or swallow whole. Standoffish ones, bristle
and glare, part bear, part ice, loping across
a bridge crumbling under their weight, and fate
alone says if the bridge falls or they pass
thru. A brute squad poem, grotesque at the gate,
but gentle as giants, hungry as joys.
I know I can trust these words without choice.
These are the poems picked last in gym, that swim
six inches below the water’s surface.
They slip into my mind like a church hymn,
into my veins like those hypodermics,
with a punch and clench, a spurt and a draw.
They don’t need me to feel sorry for them,
they’re way past that. They’re confident and raw-
boned, monstrosities of difference and numb
to judgment, straddling the lovely worlds
made lovelier with them in it, who don’t fit,
who’ve been broken and reglued, and whose words
are lacquer, the spit and stick, the gold slip
holding things together, brassy and shy.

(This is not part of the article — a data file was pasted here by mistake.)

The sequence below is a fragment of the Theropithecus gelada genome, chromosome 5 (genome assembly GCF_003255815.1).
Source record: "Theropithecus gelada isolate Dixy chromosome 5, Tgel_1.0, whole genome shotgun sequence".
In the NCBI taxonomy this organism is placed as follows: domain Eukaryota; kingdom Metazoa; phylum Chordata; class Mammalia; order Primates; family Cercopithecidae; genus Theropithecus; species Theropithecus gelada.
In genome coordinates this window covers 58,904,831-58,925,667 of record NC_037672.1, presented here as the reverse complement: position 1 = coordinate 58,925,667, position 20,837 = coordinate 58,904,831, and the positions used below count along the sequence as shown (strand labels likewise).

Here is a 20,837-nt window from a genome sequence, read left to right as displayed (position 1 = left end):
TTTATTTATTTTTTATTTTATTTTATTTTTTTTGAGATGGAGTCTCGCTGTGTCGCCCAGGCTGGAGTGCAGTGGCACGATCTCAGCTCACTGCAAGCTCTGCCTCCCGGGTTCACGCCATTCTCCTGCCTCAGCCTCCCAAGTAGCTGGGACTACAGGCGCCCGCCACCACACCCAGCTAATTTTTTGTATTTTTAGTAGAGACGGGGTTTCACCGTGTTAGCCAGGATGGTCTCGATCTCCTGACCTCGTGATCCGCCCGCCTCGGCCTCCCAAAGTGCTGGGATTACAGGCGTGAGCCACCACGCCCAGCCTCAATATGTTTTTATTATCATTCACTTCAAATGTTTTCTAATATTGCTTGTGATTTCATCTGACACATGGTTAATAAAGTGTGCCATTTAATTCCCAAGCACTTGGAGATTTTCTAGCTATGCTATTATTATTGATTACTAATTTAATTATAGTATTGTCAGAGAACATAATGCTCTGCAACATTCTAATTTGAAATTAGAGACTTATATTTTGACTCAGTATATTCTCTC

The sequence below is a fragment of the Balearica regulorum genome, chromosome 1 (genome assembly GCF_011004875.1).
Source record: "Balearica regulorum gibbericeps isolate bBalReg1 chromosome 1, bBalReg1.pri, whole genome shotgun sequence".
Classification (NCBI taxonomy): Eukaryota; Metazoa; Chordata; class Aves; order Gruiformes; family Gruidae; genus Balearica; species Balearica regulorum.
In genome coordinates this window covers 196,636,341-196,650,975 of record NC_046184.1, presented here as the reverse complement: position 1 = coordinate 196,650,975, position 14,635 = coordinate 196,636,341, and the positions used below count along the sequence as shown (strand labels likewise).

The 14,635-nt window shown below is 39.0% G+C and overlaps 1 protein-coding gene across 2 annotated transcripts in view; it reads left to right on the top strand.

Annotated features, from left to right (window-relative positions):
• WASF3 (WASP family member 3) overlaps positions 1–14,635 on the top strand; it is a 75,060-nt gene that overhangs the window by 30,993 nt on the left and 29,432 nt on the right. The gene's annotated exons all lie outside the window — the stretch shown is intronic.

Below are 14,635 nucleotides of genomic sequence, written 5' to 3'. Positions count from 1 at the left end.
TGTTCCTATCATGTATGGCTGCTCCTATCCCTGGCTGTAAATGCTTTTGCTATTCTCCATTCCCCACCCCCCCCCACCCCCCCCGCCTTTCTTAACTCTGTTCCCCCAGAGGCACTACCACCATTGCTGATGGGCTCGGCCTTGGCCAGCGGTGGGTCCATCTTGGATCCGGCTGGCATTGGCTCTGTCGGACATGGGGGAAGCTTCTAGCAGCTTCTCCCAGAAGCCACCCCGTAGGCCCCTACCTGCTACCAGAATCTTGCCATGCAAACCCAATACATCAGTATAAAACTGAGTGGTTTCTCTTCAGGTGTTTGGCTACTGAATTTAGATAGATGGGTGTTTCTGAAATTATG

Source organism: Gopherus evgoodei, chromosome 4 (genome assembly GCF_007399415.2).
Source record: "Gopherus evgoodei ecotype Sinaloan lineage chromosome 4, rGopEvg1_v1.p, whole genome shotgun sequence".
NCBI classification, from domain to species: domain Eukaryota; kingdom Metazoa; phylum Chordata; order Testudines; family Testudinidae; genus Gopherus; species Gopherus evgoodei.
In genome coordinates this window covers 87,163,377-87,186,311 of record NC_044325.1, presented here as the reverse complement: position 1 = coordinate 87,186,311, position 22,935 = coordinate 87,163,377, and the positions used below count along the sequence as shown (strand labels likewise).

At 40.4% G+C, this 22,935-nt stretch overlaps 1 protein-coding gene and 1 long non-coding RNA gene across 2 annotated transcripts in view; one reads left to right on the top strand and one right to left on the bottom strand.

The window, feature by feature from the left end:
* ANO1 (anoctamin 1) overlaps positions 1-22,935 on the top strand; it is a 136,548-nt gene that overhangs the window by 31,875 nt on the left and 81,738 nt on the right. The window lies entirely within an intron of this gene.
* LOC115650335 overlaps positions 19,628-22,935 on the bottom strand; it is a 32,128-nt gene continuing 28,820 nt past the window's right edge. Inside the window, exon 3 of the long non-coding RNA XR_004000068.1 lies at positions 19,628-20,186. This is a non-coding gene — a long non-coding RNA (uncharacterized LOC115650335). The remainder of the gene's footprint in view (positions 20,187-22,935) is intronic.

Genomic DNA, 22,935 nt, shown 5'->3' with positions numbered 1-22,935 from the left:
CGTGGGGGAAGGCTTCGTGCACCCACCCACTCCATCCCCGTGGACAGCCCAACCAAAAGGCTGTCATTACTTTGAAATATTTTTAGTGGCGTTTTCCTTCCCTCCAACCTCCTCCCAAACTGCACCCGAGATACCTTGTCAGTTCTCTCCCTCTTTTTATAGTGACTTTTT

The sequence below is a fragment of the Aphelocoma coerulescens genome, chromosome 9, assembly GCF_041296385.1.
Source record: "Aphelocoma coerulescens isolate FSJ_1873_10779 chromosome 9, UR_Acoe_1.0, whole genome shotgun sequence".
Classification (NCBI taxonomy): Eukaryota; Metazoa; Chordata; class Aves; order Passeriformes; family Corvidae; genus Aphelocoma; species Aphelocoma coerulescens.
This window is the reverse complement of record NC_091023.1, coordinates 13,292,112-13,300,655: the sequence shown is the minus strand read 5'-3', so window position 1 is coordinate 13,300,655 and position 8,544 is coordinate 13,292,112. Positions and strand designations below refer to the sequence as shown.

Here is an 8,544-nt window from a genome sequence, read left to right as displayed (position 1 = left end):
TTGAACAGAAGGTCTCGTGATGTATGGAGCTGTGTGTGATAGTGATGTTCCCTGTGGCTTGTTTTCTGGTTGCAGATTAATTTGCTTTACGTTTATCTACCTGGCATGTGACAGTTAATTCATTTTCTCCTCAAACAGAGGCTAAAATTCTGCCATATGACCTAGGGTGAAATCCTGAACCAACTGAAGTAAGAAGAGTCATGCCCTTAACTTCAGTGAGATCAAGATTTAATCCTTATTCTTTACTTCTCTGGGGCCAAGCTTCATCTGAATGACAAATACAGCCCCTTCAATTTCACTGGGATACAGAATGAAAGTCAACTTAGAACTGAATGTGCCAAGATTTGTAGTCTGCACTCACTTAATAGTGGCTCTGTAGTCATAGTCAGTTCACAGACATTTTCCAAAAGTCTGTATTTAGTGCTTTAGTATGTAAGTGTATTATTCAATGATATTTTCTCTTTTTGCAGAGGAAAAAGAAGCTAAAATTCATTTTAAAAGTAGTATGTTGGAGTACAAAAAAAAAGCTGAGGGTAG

Oh, just bite me, I snarl, while reading, and cry.
It may have begun when I was newly pregnant
and the veins swole like rivers in my breasts, darkling
waterways colored something between liberty
blue and muted lavender. Or, adolescent,
my mother wistfully wishing I’d wear more teal
while I insisted on low cut sapphire velvet,
and paid the price, with a pelvis hard as lapis
and knotted as malachite, transformed by each weal
and welt. Maybe it began when, as a babe, pink
was assigned as my color, which I resented
daily for years, at last blooming into splendid
peacock, space cadet and fluorescent, periwink-
le and ice, rarely ultramarine, mostly blue
moon. I don’t even know when I became taboo.
Sickness scrapes the words from my brain, right as rain, except not.
I ask my son to write this down because I can’t hold words
in my mind long enough to make a fist they won’t leak through.
It’s sand. That’s what I meant. Hold on tight and then it’s all gone.
That’s what the words do. Shift and sift and flow, tie in a bow,
oh heck, I don’t know, I don’t want to know, I want to sleep.
There, let’s make a new rhyme, pretty patterns for all the words